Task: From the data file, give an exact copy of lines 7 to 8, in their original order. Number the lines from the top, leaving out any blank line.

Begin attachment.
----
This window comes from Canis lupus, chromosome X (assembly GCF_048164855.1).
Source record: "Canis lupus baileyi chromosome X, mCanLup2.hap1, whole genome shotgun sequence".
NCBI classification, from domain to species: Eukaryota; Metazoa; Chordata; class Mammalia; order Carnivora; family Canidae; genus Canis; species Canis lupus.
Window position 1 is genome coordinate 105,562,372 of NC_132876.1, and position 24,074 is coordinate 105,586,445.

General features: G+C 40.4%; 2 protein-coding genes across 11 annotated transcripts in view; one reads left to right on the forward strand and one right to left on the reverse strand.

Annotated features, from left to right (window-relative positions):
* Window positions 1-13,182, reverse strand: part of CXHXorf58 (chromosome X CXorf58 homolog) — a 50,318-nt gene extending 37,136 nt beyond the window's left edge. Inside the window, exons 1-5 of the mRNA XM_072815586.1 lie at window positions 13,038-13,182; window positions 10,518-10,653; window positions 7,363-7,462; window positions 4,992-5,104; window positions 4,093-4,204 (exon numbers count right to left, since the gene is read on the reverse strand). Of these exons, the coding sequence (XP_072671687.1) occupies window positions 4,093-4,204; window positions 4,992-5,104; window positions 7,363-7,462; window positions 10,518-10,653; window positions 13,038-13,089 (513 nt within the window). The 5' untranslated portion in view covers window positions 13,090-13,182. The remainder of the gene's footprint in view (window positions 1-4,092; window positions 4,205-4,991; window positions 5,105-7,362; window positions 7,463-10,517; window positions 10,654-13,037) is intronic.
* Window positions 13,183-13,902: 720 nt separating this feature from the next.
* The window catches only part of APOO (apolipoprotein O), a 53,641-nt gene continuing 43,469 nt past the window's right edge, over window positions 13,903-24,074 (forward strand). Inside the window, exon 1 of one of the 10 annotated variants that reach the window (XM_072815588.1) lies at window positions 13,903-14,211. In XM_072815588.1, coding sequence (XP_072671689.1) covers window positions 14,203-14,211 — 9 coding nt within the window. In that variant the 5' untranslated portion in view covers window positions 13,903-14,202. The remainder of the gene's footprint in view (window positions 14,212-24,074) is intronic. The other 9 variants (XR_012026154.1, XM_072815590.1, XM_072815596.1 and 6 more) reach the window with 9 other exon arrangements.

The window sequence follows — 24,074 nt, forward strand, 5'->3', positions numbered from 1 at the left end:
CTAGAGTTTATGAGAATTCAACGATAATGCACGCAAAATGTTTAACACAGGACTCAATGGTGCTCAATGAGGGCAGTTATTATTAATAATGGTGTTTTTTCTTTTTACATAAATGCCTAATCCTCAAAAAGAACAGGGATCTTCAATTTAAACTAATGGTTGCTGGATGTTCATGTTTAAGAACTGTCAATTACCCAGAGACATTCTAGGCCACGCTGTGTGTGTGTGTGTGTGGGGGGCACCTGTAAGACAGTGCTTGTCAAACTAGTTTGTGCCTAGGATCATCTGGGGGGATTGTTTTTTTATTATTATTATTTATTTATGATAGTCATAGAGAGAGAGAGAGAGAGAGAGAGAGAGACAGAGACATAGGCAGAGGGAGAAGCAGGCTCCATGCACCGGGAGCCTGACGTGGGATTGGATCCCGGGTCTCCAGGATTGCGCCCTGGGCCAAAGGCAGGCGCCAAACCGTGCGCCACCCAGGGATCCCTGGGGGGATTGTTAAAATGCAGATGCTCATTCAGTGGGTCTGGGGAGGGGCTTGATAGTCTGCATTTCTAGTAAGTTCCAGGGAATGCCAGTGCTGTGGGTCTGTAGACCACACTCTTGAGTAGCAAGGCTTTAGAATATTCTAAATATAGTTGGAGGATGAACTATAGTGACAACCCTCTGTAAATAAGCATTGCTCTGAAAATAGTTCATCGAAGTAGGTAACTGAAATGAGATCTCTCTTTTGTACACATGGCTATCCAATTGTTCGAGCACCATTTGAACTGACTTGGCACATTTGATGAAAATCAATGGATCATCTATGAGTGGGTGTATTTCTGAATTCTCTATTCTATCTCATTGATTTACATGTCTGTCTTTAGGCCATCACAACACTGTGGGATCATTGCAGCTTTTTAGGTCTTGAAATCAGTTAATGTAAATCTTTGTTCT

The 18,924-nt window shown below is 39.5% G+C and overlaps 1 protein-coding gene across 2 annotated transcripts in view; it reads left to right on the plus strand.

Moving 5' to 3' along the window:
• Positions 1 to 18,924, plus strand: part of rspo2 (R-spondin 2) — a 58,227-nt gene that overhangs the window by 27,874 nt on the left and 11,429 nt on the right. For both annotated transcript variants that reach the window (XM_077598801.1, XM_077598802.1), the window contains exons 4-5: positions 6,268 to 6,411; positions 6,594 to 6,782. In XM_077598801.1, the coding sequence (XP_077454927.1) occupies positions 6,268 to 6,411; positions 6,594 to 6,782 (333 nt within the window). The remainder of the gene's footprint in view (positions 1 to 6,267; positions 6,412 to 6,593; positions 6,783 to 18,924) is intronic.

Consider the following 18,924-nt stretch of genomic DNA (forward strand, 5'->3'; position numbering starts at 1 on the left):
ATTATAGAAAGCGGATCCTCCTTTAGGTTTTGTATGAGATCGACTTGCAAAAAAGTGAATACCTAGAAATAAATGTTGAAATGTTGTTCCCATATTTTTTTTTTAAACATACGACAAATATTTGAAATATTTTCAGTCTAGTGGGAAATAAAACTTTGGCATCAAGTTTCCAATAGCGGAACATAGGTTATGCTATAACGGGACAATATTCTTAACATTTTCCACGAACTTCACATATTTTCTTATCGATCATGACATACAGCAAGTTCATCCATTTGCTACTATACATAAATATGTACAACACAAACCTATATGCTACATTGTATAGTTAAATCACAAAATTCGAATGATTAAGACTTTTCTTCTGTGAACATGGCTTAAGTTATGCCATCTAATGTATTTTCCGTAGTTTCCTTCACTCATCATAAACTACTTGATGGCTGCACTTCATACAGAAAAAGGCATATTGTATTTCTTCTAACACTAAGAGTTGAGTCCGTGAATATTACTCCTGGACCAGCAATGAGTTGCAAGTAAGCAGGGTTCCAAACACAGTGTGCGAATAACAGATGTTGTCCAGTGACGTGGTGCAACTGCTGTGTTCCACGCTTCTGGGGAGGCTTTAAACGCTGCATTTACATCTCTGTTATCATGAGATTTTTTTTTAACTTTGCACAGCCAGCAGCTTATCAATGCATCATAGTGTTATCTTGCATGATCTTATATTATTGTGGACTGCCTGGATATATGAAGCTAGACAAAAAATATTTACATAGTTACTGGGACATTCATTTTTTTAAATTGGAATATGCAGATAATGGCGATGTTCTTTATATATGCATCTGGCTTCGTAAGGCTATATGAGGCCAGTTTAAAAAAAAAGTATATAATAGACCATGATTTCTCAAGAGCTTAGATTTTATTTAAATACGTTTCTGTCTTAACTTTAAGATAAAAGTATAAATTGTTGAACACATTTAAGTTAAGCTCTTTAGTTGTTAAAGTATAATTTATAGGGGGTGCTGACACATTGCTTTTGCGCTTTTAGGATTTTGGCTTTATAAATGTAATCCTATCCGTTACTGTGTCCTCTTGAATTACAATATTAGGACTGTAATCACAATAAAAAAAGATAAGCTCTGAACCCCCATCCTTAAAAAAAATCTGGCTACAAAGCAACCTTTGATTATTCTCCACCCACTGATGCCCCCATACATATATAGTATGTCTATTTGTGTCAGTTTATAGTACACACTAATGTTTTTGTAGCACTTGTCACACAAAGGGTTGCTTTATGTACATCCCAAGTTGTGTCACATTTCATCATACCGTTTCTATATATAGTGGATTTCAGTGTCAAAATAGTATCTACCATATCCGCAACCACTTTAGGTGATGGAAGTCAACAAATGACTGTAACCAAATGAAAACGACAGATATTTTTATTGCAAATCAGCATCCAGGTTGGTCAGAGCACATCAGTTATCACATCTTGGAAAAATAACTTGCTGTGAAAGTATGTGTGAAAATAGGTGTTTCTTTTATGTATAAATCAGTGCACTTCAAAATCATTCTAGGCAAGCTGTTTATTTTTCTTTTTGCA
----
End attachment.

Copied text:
* Window positions 1-13,182, reverse strand: part of CXHXorf58 (chromosome X CXorf58 homolog) — a 50,318-nt gene extending 37,136 nt beyond the window's left edge. Inside the window, exons 1-5 of the mRNA XM_072815586.1 lie at window positions 13,038-13,182; window positions 10,518-10,653; window positions 7,363-7,462; window positions 4,992-5,104; window positions 4,093-4,204 (exon numbers count right to left, since the gene is read on the reverse strand). Of these exons, the coding sequence (XP_072671687.1) occupies window positions 4,093-4,204; window positions 4,992-5,104; window positions 7,363-7,462; window positions 10,518-10,653; window positions 13,038-13,089 (513 nt within the window). The 5' untranslated portion in view covers window positions 13,090-13,182. The remainder of the gene's footprint in view (window positions 1-4,092; window positions 4,205-4,991; window positions 5,105-7,362; window positions 7,463-10,517; window positions 10,654-13,037) is intronic.
* Window positions 13,183-13,902: 720 nt separating this feature from the next.